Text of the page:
At the close of the business portion of Toyota Motor Sales’ annual national dealer meeting in Las Vegas last fall, one dealer, or “partner” as the brand calls them, walked up to Bob Carter, svp-automotive operations for the car manufacturer’s U.S. unit, to offer a little feedback.
“He was a big guy… 250 pounds, probably six-foot-five, solid muscle, a great guy… and he said, ‘I’ve been going to manufacturer shows for years and I never shed a tear, but you had me crying four times during that show,’” Carter recalls. “Everybody has a little different way of describing it, but I refer to it as being on an emotional rollercoaster—and that’s where we started the show.”
The three years prior to that exchange had been pretty rough on the Toyota brand, from the economic crisis and meltdown of the automotive industry to high-profile recalls to the devastating earthquake and tsunami in Japan, an event that disrupted the brand’s supply chain. But by that meeting things were smoothing out; they were looking up—the economy, sales for that month and sales for the year.
Toyota’s dealer meetings have always been known for their high production value, but this meeting shined a light on a critical ingredient to making a connection with the audience: tone. As it gathered roughly 5,000 of its U.S. dealers, business partners and spouses together in one room at the Mandalay Bay Resort and Casino, Toyota wanted to carefully balance the news of its success with an appropriate nod to the struggles its dealers had faced. What resulted was quite the ride.
Toyota Motor Sales, U.S.A. is the Japanese brand’s marketing and distribution arm devoted to the U.S. market, overseeing the Toyota, Lexus and Scion brands. The day-and-a-half-long annual meeting consisted of two major events on top of networking receptions: the business portion, which covered keynote speeches, market analysis and growth strategies; and the reveal show, which showcased cars heading to market and the corresponding advertising and marketing messages (Kaleidoscope, New York, handled).
The meetings are typically scheduled about a month before new products start arriving at dealerships and this particular one happened to fall on Sept. 11. Rather than ignore the importance of the day, the brand opened the business portion with an original documentary that featured interviews with key people behind the rebuilding of the World Trade Center in lower Manhattan. The film drew a loose correlation to Toyota’s own process of rebuilding and moving forward.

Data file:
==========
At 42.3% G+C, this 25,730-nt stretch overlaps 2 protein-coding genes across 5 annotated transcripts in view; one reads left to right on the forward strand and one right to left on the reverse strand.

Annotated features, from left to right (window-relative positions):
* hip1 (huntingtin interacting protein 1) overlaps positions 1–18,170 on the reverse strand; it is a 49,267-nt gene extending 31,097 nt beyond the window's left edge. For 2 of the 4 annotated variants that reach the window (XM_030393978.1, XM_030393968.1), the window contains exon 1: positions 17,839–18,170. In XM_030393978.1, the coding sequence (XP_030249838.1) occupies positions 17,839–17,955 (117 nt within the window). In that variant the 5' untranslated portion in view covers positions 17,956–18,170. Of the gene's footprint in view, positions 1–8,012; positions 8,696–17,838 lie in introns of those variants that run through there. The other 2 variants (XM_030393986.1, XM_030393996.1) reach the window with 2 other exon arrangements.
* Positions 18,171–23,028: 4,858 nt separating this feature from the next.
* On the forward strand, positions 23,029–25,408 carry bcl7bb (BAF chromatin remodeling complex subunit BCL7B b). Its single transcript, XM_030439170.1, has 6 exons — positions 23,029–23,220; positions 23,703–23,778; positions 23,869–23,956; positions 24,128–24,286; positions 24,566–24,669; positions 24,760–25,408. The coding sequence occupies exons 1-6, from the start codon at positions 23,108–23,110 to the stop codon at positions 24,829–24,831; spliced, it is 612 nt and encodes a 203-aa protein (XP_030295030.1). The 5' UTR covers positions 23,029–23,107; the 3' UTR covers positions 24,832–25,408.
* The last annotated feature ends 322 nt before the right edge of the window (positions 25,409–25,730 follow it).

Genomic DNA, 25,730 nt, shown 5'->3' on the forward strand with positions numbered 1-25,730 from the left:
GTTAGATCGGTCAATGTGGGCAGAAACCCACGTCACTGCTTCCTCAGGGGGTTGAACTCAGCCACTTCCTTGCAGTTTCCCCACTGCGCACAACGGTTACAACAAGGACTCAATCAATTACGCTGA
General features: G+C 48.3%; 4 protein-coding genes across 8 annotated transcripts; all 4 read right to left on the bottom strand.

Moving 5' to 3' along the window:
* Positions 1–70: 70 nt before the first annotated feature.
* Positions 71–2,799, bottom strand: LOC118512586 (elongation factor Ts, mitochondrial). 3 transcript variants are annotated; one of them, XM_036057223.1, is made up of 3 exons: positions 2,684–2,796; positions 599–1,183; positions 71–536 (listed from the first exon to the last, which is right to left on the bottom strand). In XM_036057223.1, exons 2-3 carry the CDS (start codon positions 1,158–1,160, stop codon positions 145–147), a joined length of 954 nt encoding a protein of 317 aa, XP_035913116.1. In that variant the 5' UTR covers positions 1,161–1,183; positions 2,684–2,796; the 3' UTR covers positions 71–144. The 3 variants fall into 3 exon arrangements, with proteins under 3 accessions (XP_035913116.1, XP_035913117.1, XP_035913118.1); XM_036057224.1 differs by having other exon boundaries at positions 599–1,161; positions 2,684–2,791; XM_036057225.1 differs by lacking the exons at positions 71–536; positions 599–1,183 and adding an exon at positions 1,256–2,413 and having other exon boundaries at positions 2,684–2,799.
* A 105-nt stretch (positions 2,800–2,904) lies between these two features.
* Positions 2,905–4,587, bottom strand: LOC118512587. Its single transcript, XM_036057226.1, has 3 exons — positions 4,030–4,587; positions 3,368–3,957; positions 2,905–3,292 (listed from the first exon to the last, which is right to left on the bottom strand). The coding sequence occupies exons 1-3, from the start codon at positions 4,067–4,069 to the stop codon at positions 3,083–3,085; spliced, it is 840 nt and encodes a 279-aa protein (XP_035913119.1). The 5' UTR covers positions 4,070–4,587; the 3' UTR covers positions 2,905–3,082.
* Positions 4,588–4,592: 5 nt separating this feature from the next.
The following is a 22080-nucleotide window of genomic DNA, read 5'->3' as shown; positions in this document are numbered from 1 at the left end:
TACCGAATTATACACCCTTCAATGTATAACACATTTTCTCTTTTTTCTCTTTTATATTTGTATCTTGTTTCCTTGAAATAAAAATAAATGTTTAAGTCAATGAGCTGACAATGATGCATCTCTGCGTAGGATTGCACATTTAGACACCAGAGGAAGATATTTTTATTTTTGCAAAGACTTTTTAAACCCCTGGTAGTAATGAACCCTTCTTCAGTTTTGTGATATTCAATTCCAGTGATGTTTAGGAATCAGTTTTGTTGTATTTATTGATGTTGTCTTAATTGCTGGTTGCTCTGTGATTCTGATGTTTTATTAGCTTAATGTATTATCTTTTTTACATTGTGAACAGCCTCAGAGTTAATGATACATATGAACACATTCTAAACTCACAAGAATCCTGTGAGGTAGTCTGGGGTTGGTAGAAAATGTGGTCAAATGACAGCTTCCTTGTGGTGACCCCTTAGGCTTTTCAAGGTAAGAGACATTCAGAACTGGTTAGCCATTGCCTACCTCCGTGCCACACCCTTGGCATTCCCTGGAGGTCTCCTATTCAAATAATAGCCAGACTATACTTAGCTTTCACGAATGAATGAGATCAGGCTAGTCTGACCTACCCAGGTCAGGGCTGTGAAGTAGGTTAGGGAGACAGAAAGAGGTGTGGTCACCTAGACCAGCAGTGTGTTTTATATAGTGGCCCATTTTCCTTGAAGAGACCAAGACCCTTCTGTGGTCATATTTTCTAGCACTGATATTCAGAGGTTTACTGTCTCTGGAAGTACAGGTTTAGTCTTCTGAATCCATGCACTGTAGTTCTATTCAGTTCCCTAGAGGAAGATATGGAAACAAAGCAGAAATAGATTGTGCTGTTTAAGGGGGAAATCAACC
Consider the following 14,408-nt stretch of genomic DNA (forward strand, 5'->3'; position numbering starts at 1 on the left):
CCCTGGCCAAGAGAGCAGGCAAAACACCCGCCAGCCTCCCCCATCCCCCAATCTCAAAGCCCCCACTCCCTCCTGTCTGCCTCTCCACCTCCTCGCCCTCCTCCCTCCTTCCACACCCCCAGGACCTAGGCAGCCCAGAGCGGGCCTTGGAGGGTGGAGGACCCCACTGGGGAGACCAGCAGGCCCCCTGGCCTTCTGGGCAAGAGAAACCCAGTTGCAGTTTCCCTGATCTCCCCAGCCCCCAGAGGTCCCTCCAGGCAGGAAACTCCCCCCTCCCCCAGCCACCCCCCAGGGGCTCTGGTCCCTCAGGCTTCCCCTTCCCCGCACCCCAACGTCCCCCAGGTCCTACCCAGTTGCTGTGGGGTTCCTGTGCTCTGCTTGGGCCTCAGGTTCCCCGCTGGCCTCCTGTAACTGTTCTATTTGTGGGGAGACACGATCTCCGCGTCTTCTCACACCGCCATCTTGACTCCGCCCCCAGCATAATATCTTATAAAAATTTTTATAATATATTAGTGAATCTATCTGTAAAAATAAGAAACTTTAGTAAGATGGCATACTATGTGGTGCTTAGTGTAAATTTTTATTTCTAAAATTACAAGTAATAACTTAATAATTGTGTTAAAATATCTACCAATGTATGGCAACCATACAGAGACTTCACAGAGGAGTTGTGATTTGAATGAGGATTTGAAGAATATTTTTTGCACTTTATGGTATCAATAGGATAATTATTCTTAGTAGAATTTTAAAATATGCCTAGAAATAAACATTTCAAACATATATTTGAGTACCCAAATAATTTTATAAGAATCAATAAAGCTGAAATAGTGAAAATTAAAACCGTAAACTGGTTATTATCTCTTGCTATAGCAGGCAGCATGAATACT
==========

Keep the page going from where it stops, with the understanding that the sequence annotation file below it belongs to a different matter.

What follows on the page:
A series of meaningful tributes followed and contributed to the sense of company culture. For example, two dealers were recognized for their contributions to an orphanage and school for children with autism, respectively. The brand also honored a retiring executive, a former marine, by inviting a Marine Medal of Honor recipient to the presentation of an endowment for a scholarship fund created in the executive’s name.
“A lot of our success in the last couple of years has really been taking [Kaleidoscope’s] advice relative to building some emotion and relevant tone into the meeting so that it’s not just a lot of strategy, products and tactics,” says Bill Fay, group vp, gm, Toyota Division, Toyota Motor Sales. “When the dealers left they were really feeling good, even in looking back at the last couple of years when maybe the overall environment we were operating in wasn’t that good.”
For the first time, the brand used 3D projection mapping technology to provide poignant visual support during the reveal show and the business portion, in particular, the keynotes. During Akio Toyoda’s speech, the worldwide ceo of Toyota and grandson of the founder drew an analogy to the growth of a tree. As he spoke and lifted his arms a tree appeared to grow behind him and up toward the audience—an effect enhanced by music (Projection: Moment Factory, Montreal).
Singer Michael Bublé transitioned the meeting into the reveal show, performing alongside a full bandstand in three segments. Sofía Vergara of ABC’s “Modern Family” served as host. The brand introduced new vehicles using short films—the first, for the Avalon, starred A-list actors Julianna Margulies and Josh Lucas, and the second, for the Rav4, starred young professional surfer Brett Simpson. At the close of the show Toyota executives surprised Bublé and Vergara with new Avalons, a spontaneous gift not always guaranteed to the high-profile guests invited each year.
Since many dealers are multi-franchised, these meetings are inherently competitive. It just so happened that in Sin City on the same weekend as Toyota’s meeting, General Motors and Ford were holding their meetings. Chrysler’s meeting was a few days later. Dealers may compare meeting styles and, sometimes, they may be forced to choose which one to attend.
“We always do the gut check to make sure we’re speaking to and from the perspective of the participant,” Carter says. “That is our one opportunity each year when we get everybody together in one room and we pound the stakes in the ground and say, ‘Here we are, this is what we represent and this is where we’re going.’ There’s a power to that.”
For Toyota, the annual dealer meeting is a key jumping-off point for the year. “This is certainly not a one-and-done show that we do this day and then we shut it down,” Carter says. “It is about communication throughout the year and referring back to that show.”
After the meeting, Toyota prepares DVDs of the highlights and distributes them for use in internal dealership sales meetings. The brand then surveys attendees to gather information on how clear the brand messaging spread and how well it was presented during the meeting. While the brand tends to score high among attendees, there usually is a little criticism, overall. Not this past year. Forty-seven percent of attendees returned the 2012 meeting survey and the results showed a 100 percent approval rating.